Utility of mixed-use development by reducing aggregated travel time for multiple non-work activities: A case of Seoul, Korea

Daesik Choi, Myounggu Kang, Jeongjoong Yoon

Research output: Contribution to journalArticlepeer-review

3 Scopus citations

Abstract

There is a substantial body of research regarding the relationship between the built environment and travel behavior. Most literature focus on the direct relationship between the spatial characteristics and travel behavior and the results show mixed outcome. We argue that a utility- and activity-based approach is required to better understand the relationship between built environment and travel behavior. In addition, people make multiple non-work activities everyday including shopping, entertainment, food, and other services. Therefore, we hypothesize that people chose their travels to reduce the aggregated travel time for all their activities instead of counting each travel separately. We conducted a Time Use Survey (TUS) at a mixed-use building, called ‘Central City Complex (CCC),’ and compared the results with National TUS data about Seoul citizens. The analysis confirms that CCC users spend 17.9% less travel time per shopping activity and 46.1% less travel time per meeting. CCC users spend 38.7% less time in travel per 10 min of shopping, 37.4% less per 10 min of art and education activities, and 15.7% less per 10 min of food activity. This study calls attention to utility perspective of people's travel choice, beyond physical aspects of built environment such as distance or density.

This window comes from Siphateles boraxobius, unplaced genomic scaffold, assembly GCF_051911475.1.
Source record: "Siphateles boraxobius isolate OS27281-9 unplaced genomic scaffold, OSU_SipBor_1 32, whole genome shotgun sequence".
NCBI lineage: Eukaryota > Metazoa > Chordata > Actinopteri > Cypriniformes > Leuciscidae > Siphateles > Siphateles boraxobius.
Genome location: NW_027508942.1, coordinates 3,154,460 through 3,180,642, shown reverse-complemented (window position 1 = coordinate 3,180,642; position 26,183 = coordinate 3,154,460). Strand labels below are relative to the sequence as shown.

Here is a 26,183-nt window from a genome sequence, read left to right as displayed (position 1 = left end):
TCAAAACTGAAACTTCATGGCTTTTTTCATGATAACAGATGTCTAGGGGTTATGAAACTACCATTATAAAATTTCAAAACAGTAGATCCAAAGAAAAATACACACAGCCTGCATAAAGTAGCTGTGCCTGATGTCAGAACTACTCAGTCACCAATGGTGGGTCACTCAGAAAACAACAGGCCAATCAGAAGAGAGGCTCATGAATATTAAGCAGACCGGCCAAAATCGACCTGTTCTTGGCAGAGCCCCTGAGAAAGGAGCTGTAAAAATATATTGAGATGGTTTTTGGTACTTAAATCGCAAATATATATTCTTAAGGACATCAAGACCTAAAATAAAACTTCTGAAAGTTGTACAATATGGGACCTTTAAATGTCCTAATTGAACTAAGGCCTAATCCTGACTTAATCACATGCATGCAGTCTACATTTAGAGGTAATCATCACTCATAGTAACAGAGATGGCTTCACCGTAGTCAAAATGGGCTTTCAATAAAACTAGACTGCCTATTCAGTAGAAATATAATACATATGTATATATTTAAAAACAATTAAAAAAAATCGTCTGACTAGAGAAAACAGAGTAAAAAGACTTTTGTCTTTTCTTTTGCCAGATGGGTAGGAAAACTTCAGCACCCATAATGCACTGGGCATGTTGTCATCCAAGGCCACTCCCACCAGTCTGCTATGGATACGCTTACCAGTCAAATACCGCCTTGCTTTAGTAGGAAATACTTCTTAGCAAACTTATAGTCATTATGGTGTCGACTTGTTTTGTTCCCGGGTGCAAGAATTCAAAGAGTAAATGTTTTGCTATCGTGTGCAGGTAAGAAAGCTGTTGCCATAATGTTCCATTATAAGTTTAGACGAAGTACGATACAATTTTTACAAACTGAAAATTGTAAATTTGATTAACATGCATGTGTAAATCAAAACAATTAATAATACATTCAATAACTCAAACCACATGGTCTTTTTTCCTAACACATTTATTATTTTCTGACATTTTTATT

Original languageEnglish
Article number103007
JournalCities
Volume109
DOIs
StatePublished - Feb 2021

Keywords

  • Behavioral choice
  • Mixed-use development
  • Sustainable development
  • Time Use Survey (TUS)
  • Utility maximization

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